The Democratic Republic of the Congo is accusing the military of neighboring Rwanda of participating in attacks on its forces in eastern Congo in recent days, and of preparing a larger assault. Derek Kilner reports from VOA's East Africa bureau in Nairobi.
Since late August, rebel forces belonging to former Congolese general Laurent Nkunda have been battling government forces in the country's eastern provinces of North and South Kivu.
The two sides signed a ceasefire in January, but in the past month-and-a-half, renewed fighting has driven about 100,000 people from their homes in the area. The U.N. peacekeeping mission in the Congo says the number of dead could be in the hundreds.
In the most recent clashes, Nkunda's National Congress for the Defense of the People captured a government base Wednesday at Rumangabo, 45 kilometers north of Goma, the capital of North Kivu Province.
A spokesman for the U.N. peacekeeping mission in the Congo, Jean-Paul Dietrich, said there was fighting in a number of locations.
"In Rumangabo we had the headquarters of the integrated brigade and it seems that during this fighting some CNDP could get a lot of weaponry left behind from the army. The army forces evacuated the people to Rutchuru, so about 1,500 to 2,000 soldiers and their families have reached Rutchuru, which is the capital of this district yesterday [Wednesday] evening," he said.
He said the government reported that several dozen of its soldiers were wounded or killed in the attack. Rwanda's pro-government New Times newspaper reported that 100 Congolese troops were killed.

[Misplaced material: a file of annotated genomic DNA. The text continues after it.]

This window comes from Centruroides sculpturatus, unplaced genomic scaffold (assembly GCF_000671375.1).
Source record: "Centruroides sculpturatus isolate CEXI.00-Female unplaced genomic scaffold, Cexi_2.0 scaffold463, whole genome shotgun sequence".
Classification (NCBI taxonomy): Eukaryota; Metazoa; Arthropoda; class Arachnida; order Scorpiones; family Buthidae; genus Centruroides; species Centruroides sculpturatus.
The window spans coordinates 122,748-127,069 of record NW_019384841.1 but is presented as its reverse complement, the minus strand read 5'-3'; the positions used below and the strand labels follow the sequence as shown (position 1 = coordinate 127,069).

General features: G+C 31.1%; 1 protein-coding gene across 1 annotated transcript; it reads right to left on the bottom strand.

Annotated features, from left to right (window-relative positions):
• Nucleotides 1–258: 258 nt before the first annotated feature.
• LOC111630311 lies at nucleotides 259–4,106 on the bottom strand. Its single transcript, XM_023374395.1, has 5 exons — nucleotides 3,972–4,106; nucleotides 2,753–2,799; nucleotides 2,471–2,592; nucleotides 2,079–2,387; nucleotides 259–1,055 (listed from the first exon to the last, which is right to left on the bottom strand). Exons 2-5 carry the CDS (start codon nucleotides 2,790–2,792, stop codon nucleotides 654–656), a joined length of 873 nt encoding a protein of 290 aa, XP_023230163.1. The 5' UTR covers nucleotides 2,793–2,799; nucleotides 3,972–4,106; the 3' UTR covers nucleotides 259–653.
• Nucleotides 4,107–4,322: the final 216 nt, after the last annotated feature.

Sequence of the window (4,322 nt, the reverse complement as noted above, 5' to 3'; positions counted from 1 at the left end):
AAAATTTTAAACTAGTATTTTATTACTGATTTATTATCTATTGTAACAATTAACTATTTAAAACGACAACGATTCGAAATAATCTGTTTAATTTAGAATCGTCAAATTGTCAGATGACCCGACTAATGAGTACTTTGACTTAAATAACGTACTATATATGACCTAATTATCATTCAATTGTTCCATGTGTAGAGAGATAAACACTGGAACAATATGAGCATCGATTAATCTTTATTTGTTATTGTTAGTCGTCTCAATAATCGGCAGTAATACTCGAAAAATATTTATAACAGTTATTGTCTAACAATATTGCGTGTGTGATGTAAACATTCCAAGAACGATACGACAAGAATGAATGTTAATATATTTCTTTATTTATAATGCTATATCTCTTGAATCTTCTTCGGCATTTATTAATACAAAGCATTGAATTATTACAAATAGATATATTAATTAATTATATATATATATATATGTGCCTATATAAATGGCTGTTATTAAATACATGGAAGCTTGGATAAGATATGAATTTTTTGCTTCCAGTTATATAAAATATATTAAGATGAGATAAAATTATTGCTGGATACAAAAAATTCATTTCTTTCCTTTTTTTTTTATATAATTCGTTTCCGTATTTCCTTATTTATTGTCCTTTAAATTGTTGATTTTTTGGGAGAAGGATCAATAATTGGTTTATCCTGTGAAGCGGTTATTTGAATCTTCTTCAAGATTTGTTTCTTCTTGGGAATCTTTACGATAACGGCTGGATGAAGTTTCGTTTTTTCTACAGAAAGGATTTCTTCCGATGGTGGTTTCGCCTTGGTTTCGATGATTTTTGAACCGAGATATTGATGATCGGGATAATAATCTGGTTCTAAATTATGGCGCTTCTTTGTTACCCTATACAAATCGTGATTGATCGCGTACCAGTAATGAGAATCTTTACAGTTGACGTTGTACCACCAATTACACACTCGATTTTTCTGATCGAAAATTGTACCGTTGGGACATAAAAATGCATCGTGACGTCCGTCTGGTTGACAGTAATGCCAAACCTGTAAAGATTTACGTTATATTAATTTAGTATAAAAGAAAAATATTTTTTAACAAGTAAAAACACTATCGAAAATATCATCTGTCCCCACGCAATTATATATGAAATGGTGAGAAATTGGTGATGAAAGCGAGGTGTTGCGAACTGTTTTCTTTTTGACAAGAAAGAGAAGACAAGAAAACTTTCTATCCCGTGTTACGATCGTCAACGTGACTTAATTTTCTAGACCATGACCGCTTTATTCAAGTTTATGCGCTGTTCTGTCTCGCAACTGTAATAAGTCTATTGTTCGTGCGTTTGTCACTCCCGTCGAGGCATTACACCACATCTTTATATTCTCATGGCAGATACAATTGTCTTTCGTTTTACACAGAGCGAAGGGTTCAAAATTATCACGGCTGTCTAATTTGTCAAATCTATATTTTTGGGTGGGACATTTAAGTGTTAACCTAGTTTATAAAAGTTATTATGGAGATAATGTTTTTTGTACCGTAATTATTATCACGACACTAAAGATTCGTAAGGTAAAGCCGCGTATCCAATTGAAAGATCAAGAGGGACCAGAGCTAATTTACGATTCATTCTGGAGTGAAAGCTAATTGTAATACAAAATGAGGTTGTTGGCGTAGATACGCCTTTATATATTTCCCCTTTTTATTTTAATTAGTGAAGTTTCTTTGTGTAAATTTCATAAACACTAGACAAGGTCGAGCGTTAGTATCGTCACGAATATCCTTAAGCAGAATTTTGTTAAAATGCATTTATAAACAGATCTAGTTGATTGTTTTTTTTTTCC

Dietrich also said that U.N. peacekeepers dispatched helicopters to one of the battle sites after one of their vehicles came under fire. He said the two sides had reached tentative agreement on a ceasefire in the area and that the area was calm on Thursday.
The latest clashes have heightened tensions between the governments of the DRC and Rwanda.
Earlier in the week, Rwanda's foreign minister expressed concern that the Congolese military was cooperating with the Democratic Forces for the Liberation of Rwanda, a rebel group operating in Eastern Congo. Many of the groups fighters are Rwandan Hutus suspected of involvement in the country's 1994 genocide.
The DRC accuses Rwanda of backing Nkunda's rebels, who say they are protecting ethnic Tutsis in Eastern Congo from attacks by Hutu militias.
Wednesday, the DRC's U.N. envoy said members of Rwanda's military were involved in the attack in Eastern Congo, and said that Rwandan troops were gathering in the town of Gisenyi in anticipation of an attack on the town of Goma across the border. That charge has been echoed by other Congolese officials.
Rwanda has denied involvement in this week's fighting, or that it is planning any cross-border attacks. The U.N. peacekeeping mission said it is looking into the allegations.
Rwanda's military has launched incursions into Congo on previous occasions, helping to overthrow the government of Mobutu Sese Seko in 1997 and playing an active role in the ensuing civil war in the Congo that lasted from 1998 to 2003.